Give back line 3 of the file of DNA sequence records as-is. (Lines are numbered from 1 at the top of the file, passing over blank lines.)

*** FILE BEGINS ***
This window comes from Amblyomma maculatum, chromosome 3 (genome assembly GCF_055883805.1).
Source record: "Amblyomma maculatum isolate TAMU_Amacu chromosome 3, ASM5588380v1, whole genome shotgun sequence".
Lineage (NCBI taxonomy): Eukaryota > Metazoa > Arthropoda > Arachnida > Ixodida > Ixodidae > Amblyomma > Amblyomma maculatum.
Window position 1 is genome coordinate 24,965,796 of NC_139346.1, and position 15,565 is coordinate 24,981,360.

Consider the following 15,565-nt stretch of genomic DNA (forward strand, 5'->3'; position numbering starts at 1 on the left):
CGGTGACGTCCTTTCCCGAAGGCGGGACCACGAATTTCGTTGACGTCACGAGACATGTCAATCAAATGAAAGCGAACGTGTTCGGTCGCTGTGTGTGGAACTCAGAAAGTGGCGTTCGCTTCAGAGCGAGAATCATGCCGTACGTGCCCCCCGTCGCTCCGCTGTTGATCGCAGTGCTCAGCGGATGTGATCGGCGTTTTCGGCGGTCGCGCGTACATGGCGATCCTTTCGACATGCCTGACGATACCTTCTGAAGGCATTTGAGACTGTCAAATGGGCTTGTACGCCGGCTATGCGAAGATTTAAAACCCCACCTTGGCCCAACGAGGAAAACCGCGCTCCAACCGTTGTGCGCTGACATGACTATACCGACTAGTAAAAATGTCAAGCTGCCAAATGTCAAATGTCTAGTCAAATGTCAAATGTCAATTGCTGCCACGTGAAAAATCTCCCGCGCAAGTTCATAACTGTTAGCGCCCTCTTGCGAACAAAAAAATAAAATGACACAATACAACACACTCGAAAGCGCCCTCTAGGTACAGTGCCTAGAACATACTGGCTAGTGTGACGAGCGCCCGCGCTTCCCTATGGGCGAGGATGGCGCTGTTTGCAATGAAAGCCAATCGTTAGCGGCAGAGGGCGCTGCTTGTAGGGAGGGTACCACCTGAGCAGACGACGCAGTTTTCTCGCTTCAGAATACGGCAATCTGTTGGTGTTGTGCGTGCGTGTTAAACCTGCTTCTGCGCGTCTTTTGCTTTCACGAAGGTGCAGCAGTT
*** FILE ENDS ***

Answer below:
Lineage (NCBI taxonomy): Eukaryota > Metazoa > Arthropoda > Arachnida > Ixodida > Ixodidae > Amblyomma > Amblyomma maculatum.